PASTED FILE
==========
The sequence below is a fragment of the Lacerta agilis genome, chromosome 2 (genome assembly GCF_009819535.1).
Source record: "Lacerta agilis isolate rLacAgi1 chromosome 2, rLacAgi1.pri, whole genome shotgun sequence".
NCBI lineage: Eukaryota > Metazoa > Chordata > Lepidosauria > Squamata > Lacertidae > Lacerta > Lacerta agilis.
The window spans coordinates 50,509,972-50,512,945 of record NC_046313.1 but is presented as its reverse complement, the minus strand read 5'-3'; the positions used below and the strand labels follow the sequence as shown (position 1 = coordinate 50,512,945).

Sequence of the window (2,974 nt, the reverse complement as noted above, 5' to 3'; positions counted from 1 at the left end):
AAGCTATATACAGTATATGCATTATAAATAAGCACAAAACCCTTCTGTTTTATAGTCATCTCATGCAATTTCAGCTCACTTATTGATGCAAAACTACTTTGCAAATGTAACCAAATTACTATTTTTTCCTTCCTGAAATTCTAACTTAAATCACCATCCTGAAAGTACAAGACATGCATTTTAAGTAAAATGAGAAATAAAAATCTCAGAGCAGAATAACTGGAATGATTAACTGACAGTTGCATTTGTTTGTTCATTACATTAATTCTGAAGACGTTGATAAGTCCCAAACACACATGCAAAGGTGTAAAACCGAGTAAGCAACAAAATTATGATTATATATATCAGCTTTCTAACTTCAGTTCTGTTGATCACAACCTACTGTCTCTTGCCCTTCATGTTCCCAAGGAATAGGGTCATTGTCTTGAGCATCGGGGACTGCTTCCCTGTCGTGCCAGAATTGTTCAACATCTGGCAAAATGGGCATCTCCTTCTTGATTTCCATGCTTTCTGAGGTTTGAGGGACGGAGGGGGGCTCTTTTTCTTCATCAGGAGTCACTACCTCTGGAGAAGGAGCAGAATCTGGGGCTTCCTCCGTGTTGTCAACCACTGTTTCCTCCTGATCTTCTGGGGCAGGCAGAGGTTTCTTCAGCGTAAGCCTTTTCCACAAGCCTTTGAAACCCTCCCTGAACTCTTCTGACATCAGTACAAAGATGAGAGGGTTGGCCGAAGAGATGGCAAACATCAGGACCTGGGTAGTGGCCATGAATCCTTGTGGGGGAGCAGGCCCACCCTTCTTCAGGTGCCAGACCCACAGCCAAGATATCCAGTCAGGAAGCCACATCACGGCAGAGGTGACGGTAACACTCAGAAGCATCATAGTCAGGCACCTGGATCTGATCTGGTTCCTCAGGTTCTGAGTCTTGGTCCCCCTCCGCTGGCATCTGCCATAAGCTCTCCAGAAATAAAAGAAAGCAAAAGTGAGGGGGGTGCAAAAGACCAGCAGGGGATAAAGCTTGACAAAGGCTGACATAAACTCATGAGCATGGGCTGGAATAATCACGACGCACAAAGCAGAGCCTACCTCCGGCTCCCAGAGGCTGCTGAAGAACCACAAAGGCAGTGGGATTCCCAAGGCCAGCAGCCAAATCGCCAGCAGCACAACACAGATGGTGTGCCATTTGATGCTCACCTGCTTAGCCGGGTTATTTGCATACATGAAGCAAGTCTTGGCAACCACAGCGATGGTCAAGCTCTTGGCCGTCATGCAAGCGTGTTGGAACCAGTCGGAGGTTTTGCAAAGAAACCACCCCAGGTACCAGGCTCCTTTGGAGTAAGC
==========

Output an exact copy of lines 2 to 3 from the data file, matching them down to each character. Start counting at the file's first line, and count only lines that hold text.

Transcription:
Source record: "Lacerta agilis isolate rLacAgi1 chromosome 2, rLacAgi1.pri, whole genome shotgun sequence".
NCBI lineage: Eukaryota > Metazoa > Chordata > Lepidosauria > Squamata > Lacertidae > Lacerta > Lacerta agilis.